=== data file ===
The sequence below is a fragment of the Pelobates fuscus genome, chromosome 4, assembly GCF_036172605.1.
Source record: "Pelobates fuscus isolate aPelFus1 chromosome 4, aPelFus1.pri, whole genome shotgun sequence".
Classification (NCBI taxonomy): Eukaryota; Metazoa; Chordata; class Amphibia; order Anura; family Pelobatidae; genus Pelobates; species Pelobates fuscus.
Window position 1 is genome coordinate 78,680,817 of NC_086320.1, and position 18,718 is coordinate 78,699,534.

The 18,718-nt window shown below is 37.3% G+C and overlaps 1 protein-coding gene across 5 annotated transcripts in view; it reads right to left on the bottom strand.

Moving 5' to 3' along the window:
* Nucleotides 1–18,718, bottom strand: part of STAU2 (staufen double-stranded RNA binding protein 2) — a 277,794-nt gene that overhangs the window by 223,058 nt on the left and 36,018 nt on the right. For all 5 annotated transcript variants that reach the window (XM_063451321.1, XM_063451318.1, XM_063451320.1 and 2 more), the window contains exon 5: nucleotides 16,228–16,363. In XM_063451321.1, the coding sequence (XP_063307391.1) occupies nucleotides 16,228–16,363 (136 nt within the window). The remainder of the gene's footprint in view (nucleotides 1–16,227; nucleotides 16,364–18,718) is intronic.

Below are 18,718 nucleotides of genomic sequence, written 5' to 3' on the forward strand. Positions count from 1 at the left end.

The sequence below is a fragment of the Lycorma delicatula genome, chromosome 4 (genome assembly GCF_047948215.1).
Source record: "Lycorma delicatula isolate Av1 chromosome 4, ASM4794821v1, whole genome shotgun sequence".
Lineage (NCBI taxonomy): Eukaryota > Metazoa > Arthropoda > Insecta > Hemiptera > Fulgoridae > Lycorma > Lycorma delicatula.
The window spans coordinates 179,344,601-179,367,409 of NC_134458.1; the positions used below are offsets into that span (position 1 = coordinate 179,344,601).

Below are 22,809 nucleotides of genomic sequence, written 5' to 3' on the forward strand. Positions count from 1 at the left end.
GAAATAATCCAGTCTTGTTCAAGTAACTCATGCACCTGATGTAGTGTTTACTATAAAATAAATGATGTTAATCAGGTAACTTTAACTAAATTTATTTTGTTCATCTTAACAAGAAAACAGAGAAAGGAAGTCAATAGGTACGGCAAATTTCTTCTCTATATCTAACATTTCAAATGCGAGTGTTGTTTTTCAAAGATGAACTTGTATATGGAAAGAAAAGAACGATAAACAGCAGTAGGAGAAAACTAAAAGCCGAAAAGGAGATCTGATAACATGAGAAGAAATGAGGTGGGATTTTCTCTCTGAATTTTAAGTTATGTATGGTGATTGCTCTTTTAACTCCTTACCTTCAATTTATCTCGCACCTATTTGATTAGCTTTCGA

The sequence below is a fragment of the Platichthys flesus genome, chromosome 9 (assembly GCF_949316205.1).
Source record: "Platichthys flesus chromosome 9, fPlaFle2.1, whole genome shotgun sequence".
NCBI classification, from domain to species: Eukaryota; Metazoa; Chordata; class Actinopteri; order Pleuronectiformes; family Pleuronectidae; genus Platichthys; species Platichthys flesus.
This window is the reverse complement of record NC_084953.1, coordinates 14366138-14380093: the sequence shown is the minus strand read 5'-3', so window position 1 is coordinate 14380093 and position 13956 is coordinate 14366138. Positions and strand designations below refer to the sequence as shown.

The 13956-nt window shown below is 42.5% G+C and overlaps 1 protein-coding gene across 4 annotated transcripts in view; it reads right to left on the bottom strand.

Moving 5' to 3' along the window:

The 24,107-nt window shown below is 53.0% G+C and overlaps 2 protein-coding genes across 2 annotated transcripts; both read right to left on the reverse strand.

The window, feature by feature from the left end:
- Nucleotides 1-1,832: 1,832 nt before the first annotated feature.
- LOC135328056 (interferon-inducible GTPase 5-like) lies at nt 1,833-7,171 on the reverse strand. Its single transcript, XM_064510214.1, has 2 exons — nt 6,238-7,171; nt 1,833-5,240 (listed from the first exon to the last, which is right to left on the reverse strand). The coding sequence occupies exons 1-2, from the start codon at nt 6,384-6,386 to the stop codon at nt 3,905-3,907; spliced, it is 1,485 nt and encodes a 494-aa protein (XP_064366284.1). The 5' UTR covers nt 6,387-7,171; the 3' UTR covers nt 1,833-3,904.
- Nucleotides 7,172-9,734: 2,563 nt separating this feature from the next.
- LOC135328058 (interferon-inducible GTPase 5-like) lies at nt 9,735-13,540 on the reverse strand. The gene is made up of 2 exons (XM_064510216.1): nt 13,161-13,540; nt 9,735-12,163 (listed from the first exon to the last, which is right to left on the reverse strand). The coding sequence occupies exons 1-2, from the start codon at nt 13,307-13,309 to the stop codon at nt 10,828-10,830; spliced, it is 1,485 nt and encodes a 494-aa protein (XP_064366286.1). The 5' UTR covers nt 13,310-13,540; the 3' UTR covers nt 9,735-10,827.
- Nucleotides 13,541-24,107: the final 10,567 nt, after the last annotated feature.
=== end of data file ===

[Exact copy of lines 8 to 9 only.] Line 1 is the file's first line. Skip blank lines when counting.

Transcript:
Below are 18,718 nucleotides of genomic sequence, written 5' to 3' on the forward strand. Positions count from 1 at the left end.

The sequence below is a fragment of the Lycorma delicatula genome, chromosome 4 (genome assembly GCF_047948215.1).